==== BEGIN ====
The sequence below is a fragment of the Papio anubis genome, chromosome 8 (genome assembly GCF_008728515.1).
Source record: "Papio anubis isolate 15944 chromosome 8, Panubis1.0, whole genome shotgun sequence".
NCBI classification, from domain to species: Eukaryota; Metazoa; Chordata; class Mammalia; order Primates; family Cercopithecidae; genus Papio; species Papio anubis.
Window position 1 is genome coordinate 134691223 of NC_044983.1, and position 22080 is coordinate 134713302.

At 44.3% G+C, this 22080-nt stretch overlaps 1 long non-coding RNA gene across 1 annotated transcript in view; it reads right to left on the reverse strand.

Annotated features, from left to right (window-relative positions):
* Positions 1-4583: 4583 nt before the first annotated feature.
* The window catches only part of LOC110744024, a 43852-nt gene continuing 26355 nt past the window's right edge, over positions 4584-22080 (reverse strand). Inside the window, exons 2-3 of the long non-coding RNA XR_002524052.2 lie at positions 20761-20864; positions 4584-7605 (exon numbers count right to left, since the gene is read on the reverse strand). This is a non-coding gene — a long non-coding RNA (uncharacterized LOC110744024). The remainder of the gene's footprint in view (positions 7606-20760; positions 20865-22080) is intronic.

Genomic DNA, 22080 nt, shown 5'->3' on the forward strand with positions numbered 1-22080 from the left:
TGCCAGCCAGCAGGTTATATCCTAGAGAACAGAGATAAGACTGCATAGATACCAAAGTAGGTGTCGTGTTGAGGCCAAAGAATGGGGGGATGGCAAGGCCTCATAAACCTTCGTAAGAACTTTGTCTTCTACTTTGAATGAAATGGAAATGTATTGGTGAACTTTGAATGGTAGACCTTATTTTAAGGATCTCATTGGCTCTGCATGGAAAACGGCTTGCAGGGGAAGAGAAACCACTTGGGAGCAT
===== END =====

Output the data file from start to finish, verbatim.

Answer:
The sequence below is a fragment of the Papio anubis genome, chromosome 8 (genome assembly GCF_008728515.1).
Source record: "Papio anubis isolate 15944 chromosome 8, Panubis1.0, whole genome shotgun sequence".
NCBI classification, from domain to species: Eukaryota; Metazoa; Chordata; class Mammalia; order Primates; family Cercopithecidae; genus Papio; species Papio anubis.
Window position 1 is genome coordinate 134691223 of NC_044983.1, and position 22080 is coordinate 134713302.

At 44.3% G+C, this 22080-nt stretch overlaps 1 long non-coding RNA gene across 1 annotated transcript in view; it reads right to left on the reverse strand.

Annotated features, from left to right (window-relative positions):
* Positions 1-4583: 4583 nt before the first annotated feature.
* The window catches only part of LOC110744024, a 43852-nt gene continuing 26355 nt past the window's right edge, over positions 4584-22080 (reverse strand). Inside the window, exons 2-3 of the long non-coding RNA XR_002524052.2 lie at positions 20761-20864; positions 4584-7605 (exon numbers count right to left, since the gene is read on the reverse strand). This is a non-coding gene — a long non-coding RNA (uncharacterized LOC110744024). The remainder of the gene's footprint in view (positions 7606-20760; positions 20865-22080) is intronic.

Genomic DNA, 22080 nt, shown 5'->3' on the forward strand with positions numbered 1-22080 from the left:
TGCCAGCCAGCAGGTTATATCCTAGAGAACAGAGATAAGACTGCATAGATACCAAAGTAGGTGTCGTGTTGAGGCCAAAGAATGGGGGGATGGCAAGGCCTCATAAACCTTCGTAAGAACTTTGTCTTCTACTTTGAATGAAATGGAAATGTATTGGTGAACTTTGAATGGTAGACCTTATTTTAAGGATCTCATTGGCTCTGCATGGAAAACGGCTTGCAGGGGAAGAGAAACCACTTGGGAGCAT